Monday, November 23, 2009

Monday Morning 'Rider Blogging

Most of the discussion before and after yesterday's win over Calgary has surrounded the starting quarterbacks. And Darien Durant certainly deserves the credit he's received for his performance in the game. But let's leave no room for doubt: the most important factor in the 'Riders' win was a defensive scheme which did more to bottle up Henry Burris than any I've seen in the CFL.

Under normal circumstances, Burris is largely able to dictate the outcome one way or another. Most defences facing Burris spend the entire time on their heels, facing an impossible choice between focusing on coverage and letting him run wild, or spying the quarterback at the expense of receivers getting open deep. And even when Burris' passing isn't up to par, he normally manages to makes some plays with his legs. Which means that opponents mostly have to hope for Burris to miss open receivers and make bad decisions in order to stay in the game.

But not yesterday. Burris managed one long run on the Stamps' first drive - then by my count had a grand total of zero plays the rest of the game where he threatened the 'Riders in the open field. For the most part, that's because Saskatchewan kept him hemmed into a perpetually-collapsing pocket, with different rushers coming at different times to prevent him from waiting for a receiver to get open. And the few times the Stamps designed plays to give Burris more room to operate, Saskatchewan consistently had two waves of defenders coming for him, with the second (hello, Rey Williams!) arriving to drop Burris before he could look downfield after dodging the first (hello, Stevie Baggs!).

In the end, Burris was completely stymied on the ground and couldn't find much weakness in the 'Riders' secondary. And the 'Riders had to be ecstatic with that combination, even if it meant another fairly big game for Joffrey Reynolds.

Of course, the problem for the 'Riders' defence is that the game plan that worked so well against the Stamps will have to be discarded for the Grey Cup - as a scheme designed to frustrate a quarterback who loves to wait for plays to develop would be suicidal against Anthony Calvillo's quick trigger. But the 'Riders' defence has proven extremely versatile this season, and should be able to get back into bend-but-don't-break mode for next week's game.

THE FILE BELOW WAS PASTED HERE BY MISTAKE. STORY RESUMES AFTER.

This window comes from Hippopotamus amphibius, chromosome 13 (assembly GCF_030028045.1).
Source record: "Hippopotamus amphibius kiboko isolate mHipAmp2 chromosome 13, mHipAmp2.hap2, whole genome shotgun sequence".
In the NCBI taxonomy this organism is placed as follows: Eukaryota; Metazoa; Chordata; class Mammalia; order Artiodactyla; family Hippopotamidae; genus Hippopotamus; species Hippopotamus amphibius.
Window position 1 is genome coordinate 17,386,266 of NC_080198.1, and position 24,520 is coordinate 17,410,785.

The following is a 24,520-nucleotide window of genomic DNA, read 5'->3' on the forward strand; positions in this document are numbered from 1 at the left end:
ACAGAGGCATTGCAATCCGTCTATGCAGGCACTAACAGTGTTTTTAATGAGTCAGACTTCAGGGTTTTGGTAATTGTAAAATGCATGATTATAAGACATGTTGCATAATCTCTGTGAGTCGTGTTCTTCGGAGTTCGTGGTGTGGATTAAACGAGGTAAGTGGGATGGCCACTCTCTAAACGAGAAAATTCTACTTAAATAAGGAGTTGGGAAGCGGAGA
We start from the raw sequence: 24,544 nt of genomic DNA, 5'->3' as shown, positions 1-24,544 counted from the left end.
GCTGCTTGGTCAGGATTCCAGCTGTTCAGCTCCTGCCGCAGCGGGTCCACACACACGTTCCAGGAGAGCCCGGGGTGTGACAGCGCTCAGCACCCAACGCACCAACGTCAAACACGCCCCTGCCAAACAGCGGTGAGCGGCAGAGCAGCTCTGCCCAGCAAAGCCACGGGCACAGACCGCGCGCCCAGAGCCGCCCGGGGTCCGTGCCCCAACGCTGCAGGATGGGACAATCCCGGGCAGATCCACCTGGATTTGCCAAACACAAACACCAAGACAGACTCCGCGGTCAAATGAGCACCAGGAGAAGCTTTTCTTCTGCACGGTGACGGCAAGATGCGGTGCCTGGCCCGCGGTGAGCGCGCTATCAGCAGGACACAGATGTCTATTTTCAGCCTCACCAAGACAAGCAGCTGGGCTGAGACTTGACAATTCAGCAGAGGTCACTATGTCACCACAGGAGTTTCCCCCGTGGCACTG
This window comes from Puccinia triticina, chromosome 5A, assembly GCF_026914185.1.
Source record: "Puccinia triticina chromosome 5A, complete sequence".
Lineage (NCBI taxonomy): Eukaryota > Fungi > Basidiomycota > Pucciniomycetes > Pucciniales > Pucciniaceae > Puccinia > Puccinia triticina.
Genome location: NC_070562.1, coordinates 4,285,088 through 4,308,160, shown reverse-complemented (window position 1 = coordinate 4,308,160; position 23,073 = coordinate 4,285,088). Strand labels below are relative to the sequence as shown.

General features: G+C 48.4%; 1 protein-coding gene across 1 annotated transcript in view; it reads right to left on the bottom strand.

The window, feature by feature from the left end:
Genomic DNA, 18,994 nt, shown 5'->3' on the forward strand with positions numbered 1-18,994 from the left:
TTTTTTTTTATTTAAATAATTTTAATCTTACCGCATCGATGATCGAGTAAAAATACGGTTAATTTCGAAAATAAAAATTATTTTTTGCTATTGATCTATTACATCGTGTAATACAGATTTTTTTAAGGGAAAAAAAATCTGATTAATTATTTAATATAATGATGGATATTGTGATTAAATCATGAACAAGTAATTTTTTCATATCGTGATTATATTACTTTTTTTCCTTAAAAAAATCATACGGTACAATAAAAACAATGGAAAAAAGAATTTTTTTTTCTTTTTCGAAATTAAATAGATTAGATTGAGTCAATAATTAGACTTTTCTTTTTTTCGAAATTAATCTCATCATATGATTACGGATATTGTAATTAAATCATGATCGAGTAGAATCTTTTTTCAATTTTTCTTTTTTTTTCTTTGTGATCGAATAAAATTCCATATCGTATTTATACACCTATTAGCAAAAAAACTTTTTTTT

Meanwhile, the 'Riders' offence played roughly in the upper end of its normal range. As usual it showed some inconsistency throughout the game, but it avoided any turnovers other than Steven Jyles' third-down fumble, and converted on most of its opportunities to score to stake the 'Riders to the lead.

The one major concern for the offence has to be a running game which was almost completely ineffective until the team was in prevent mode. But Durant can make up for that in part with his own scrambling, and one has to expect that a game against the Als will be enough of a shootout for the team's passing attack to the be the top priority anyway.

Now, the 'Riders get a chance to win the Grey Cup on fairly friendly turf - and hopefully the crowd will once again be a major factor in Saskatchewan's favour as it has been in the last two home triumphs. But even leaving that advantage aside, the 'Riders have showed throughout the season that they're one of the CFL's top teams on merit - and it'll only take one more great performance to put that title in the history books.

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